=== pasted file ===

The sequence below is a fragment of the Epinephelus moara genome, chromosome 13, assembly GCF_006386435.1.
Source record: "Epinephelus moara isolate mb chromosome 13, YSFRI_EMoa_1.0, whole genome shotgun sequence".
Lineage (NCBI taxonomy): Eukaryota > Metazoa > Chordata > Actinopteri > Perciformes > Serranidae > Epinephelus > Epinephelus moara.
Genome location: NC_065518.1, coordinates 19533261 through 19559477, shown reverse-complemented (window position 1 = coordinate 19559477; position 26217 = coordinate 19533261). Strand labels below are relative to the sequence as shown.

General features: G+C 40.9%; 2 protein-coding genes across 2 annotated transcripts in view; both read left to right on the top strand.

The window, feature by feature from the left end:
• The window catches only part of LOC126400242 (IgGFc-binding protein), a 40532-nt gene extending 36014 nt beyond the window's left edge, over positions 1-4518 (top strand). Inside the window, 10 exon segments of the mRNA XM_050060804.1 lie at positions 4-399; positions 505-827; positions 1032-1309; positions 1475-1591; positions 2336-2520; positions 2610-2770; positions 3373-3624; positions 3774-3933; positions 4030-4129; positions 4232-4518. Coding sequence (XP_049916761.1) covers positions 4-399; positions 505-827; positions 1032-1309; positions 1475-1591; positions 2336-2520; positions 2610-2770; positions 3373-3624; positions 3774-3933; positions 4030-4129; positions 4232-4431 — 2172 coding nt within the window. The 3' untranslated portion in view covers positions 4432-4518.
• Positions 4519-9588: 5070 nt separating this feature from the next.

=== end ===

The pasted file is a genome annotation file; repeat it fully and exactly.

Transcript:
The sequence below is a fragment of the Epinephelus moara genome, chromosome 13, assembly GCF_006386435.1.
Source record: "Epinephelus moara isolate mb chromosome 13, YSFRI_EMoa_1.0, whole genome shotgun sequence".
Lineage (NCBI taxonomy): Eukaryota > Metazoa > Chordata > Actinopteri > Perciformes > Serranidae > Epinephelus > Epinephelus moara.
Genome location: NC_065518.1, coordinates 19533261 through 19559477, shown reverse-complemented (window position 1 = coordinate 19559477; position 26217 = coordinate 19533261). Strand labels below are relative to the sequence as shown.

General features: G+C 40.9%; 2 protein-coding genes across 2 annotated transcripts in view; both read left to right on the top strand.

The window, feature by feature from the left end:
• The window catches only part of LOC126400242 (IgGFc-binding protein), a 40532-nt gene extending 36014 nt beyond the window's left edge, over positions 1-4518 (top strand). Inside the window, 10 exon segments of the mRNA XM_050060804.1 lie at positions 4-399; positions 505-827; positions 1032-1309; positions 1475-1591; positions 2336-2520; positions 2610-2770; positions 3373-3624; positions 3774-3933; positions 4030-4129; positions 4232-4518. Coding sequence (XP_049916761.1) covers positions 4-399; positions 505-827; positions 1032-1309; positions 1475-1591; positions 2336-2520; positions 2610-2770; positions 3373-3624; positions 3774-3933; positions 4030-4129; positions 4232-4431 — 2172 coding nt within the window. The 3' untranslated portion in view covers positions 4432-4518.
• Positions 4519-9588: 5070 nt separating this feature from the next.